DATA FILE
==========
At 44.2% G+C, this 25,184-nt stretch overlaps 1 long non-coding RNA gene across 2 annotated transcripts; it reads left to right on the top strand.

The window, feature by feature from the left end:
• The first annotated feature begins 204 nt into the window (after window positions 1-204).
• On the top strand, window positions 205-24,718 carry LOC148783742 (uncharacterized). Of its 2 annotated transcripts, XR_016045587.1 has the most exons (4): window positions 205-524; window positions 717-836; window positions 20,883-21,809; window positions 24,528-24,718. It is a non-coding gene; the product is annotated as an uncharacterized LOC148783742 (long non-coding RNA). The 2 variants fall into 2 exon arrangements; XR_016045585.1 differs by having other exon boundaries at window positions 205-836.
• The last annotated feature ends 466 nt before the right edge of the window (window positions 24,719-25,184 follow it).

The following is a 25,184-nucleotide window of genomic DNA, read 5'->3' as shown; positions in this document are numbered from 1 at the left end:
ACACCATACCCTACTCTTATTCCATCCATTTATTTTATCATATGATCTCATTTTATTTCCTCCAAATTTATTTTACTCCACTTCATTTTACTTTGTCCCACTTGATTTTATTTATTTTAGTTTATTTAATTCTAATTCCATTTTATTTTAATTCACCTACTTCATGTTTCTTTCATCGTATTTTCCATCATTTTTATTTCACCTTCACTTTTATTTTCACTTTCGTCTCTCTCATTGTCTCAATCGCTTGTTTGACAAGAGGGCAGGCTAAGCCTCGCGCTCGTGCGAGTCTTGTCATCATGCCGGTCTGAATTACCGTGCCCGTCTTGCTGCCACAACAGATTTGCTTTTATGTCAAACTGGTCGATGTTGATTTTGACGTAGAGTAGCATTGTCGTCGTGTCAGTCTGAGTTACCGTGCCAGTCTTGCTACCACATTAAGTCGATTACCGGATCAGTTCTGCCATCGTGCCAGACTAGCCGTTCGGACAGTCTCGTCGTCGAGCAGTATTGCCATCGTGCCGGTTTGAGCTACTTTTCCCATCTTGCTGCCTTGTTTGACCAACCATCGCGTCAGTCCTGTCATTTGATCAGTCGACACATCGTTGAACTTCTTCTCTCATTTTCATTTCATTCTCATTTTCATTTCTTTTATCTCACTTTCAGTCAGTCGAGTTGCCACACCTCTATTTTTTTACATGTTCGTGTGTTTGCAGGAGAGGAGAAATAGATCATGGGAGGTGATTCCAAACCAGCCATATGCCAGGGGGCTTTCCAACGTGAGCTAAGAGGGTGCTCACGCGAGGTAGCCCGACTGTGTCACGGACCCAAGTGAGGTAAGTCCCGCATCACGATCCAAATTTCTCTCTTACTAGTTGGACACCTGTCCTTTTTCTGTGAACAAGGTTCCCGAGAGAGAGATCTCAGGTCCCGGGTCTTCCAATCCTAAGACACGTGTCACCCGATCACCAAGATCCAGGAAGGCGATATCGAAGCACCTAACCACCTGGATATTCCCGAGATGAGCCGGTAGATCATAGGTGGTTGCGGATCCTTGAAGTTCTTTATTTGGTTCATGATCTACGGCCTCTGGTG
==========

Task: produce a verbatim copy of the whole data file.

At 44.2% G+C, this 25,184-nt stretch overlaps 1 long non-coding RNA gene across 2 annotated transcripts; it reads left to right on the top strand.

The window, feature by feature from the left end:
• The first annotated feature begins 204 nt into the window (after window positions 1-204).
• On the top strand, window positions 205-24,718 carry LOC148783742 (uncharacterized). Of its 2 annotated transcripts, XR_016045587.1 has the most exons (4): window positions 205-524; window positions 717-836; window positions 20,883-21,809; window positions 24,528-24,718. It is a non-coding gene; the product is annotated as an uncharacterized LOC148783742 (long non-coding RNA). The 2 variants fall into 2 exon arrangements; XR_016045585.1 differs by having other exon boundaries at window positions 205-836.
• The last annotated feature ends 466 nt before the right edge of the window (window positions 24,719-25,184 follow it).

The following is a 25,184-nucleotide window of genomic DNA, read 5'->3' as shown; positions in this document are numbered from 1 at the left end:
ACACCATACCCTACTCTTATTCCATCCATTTATTTTATCATATGATCTCATTTTATTTCCTCCAAATTTATTTTACTCCACTTCATTTTACTTTGTCCCACTTGATTTTATTTATTTTAGTTTATTTAATTCTAATTCCATTTTATTTTAATTCACCTACTTCATGTTTCTTTCATCGTATTTTCCATCATTTTTATTTCACCTTCACTTTTATTTTCACTTTCGTCTCTCTCATTGTCTCAATCGCTTGTTTGACAAGAGGGCAGGCTAAGCCTCGCGCTCGTGCGAGTCTTGTCATCATGCCGGTCTGAATTACCGTGCCCGTCTTGCTGCCACAACAGATTTGCTTTTATGTCAAACTGGTCGATGTTGATTTTGACGTAGAGTAGCATTGTCGTCGTGTCAGTCTGAGTTACCGTGCCAGTCTTGCTACCACATTAAGTCGATTACCGGATCAGTTCTGCCATCGTGCCAGACTAGCCGTTCGGACAGTCTCGTCGTCGAGCAGTATTGCCATCGTGCCGGTTTGAGCTACTTTTCCCATCTTGCTGCCTTGTTTGACCAACCATCGCGTCAGTCCTGTCATTTGATCAGTCGACACATCGTTGAACTTCTTCTCTCATTTTCATTTCATTCTCATTTTCATTTCTTTTATCTCACTTTCAGTCAGTCGAGTTGCCACACCTCTATTTTTTTACATGTTCGTGTGTTTGCAGGAGAGGAGAAATAGATCATGGGAGGTGATTCCAAACCAGCCATATGCCAGGGGGCTTTCCAACGTGAGCTAAGAGGGTGCTCACGCGAGGTAGCCCGACTGTGTCACGGACCCAAGTGAGGTAAGTCCCGCATCACGATCCAAATTTCTCTCTTACTAGTTGGACACCTGTCCTTTTTCTGTGAACAAGGTTCCCGAGAGAGAGATCTCAGGTCCCGGGTCTTCCAATCCTAAGACACGTGTCACCCGATCACCAAGATCCAGGAAGGCGATATCGAAGCACCTAACCACCTGGATATTCCCGAGATGAGCCGGTAGATCATAGGTGGTTGCGGATCCTTGAAGTTCTTTATTTGGTTCATGATCTACGGCCTCTGGTG